Robert Harris tells the story of the eruption of Mt. Vesuvius from the perspective of an aqueduct engineer, Attilius. The author uses historical details about Pompeii, aqueducts, and the Roman Empire to take a fairly basic thriller and crank it up a few notches.
A very quick read – I started after we got home from the movie last night, and was in bed before midnight.
No stilted this-is-how-a-Roman-talks language – and he does a great job weaving actual historic facts, many from the writings of Pliny (which I read in Latin), into the story without bopping you over the head with them. Almost as an aside, for example, the hero mentions his father, also an aqueduct engineer, died from lead poisoning. That’s right, I thought to myself, I bet tons of Romans died younger (and crazier) than I’d have guessed from lead-tainted water.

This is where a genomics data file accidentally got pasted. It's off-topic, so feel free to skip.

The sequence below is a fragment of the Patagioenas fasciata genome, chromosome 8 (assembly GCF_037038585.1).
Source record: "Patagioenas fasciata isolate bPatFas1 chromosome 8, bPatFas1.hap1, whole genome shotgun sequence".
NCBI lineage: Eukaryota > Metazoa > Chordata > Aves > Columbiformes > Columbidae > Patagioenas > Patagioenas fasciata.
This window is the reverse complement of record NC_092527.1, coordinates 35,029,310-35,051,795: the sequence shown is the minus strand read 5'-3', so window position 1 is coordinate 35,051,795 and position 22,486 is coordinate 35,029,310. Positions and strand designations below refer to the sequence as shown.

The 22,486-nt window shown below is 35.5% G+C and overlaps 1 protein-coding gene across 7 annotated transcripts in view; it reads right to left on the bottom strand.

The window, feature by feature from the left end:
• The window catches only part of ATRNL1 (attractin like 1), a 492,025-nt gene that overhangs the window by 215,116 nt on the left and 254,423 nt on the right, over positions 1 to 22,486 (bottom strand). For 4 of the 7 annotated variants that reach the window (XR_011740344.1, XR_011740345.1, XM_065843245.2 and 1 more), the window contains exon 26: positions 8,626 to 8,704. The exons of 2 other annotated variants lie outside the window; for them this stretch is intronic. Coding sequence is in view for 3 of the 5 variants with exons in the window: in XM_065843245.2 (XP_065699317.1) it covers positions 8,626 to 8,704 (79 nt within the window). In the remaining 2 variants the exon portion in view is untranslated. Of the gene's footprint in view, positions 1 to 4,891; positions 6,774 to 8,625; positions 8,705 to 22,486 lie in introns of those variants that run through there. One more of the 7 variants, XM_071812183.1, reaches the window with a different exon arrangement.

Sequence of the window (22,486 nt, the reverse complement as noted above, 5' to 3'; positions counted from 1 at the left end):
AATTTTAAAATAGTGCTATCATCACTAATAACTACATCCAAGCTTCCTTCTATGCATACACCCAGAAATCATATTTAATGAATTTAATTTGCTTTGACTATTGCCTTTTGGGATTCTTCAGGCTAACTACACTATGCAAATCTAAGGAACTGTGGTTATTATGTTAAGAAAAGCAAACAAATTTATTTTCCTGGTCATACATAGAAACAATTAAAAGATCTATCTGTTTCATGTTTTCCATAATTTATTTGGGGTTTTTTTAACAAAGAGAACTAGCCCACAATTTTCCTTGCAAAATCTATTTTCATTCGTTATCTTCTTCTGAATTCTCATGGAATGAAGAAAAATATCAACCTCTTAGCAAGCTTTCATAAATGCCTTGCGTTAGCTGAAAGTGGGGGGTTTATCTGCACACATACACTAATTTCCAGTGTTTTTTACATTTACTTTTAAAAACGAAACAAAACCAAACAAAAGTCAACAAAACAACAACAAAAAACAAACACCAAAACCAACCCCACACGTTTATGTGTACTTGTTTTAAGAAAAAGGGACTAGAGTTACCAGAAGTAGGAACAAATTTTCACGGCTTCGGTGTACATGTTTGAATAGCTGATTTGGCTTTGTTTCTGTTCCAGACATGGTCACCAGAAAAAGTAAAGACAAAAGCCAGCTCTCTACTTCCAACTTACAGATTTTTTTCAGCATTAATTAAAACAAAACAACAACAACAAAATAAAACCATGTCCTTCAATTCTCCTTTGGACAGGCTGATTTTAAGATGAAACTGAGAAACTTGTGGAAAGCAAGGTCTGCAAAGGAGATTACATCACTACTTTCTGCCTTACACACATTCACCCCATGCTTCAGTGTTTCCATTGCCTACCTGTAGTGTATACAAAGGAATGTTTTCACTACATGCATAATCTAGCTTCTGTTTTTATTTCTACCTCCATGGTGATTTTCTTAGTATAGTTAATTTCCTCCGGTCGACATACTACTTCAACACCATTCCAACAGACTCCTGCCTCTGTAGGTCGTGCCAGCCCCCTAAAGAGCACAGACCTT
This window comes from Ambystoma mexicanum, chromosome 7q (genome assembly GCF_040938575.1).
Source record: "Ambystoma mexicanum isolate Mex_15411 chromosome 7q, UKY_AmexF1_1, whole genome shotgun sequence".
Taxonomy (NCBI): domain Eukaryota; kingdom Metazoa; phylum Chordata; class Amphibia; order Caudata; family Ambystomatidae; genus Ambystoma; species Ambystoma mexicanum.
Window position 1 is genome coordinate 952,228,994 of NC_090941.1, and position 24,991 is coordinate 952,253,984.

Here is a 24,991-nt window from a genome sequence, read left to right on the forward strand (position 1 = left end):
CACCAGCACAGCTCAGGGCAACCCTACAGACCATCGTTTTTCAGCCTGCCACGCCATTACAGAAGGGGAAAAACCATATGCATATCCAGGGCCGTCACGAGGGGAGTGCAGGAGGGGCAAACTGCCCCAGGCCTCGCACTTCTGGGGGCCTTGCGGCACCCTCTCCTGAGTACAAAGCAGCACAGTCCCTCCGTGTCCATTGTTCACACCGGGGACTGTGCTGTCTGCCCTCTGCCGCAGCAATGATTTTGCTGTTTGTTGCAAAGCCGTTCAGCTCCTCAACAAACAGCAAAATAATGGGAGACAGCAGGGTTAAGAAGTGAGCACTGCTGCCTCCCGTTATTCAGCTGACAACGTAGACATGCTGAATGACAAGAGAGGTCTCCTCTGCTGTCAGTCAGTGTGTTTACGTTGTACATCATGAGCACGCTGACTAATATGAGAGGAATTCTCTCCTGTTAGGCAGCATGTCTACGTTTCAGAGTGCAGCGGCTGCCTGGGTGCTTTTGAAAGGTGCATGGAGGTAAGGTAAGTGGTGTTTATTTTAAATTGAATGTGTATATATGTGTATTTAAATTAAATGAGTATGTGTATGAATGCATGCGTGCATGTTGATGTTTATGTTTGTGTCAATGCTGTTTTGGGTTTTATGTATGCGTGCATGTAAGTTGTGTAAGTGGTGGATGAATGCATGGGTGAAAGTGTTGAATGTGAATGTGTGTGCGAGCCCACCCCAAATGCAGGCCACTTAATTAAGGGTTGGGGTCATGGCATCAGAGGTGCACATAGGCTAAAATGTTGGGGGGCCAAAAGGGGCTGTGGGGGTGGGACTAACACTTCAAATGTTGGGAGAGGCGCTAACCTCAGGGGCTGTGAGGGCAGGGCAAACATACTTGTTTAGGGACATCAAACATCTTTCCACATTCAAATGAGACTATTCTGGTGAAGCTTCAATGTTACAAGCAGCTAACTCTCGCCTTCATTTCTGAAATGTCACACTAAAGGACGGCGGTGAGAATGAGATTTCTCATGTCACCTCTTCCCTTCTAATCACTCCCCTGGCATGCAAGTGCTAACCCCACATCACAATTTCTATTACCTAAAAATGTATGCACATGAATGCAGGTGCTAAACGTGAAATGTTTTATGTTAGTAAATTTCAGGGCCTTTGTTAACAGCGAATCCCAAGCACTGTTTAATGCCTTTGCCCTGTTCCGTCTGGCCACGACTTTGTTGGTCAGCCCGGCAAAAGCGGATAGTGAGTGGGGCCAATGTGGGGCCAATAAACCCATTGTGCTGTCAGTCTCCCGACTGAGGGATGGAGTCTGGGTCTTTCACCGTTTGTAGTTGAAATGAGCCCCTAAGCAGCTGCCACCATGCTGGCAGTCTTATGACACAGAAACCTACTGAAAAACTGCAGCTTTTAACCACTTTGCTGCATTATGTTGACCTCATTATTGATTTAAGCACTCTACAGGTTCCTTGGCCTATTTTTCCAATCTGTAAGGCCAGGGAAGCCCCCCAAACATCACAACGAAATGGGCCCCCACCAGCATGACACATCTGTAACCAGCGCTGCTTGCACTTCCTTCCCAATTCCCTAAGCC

The antagonist, a freed slave, made his fortune when Vesuvius-related earthquakes nearly destroyed Pompeii a generation before the 79 C.E. eruption. His reaction to the eruption made me wonder how many real estate speculators saw Hurricane Ike as an opportunity instead of a life-threatening disaster. It will be interesting in a couple of years, although probably depressing, to look at post-Ike consolidation on the property tax rolls in Galveston.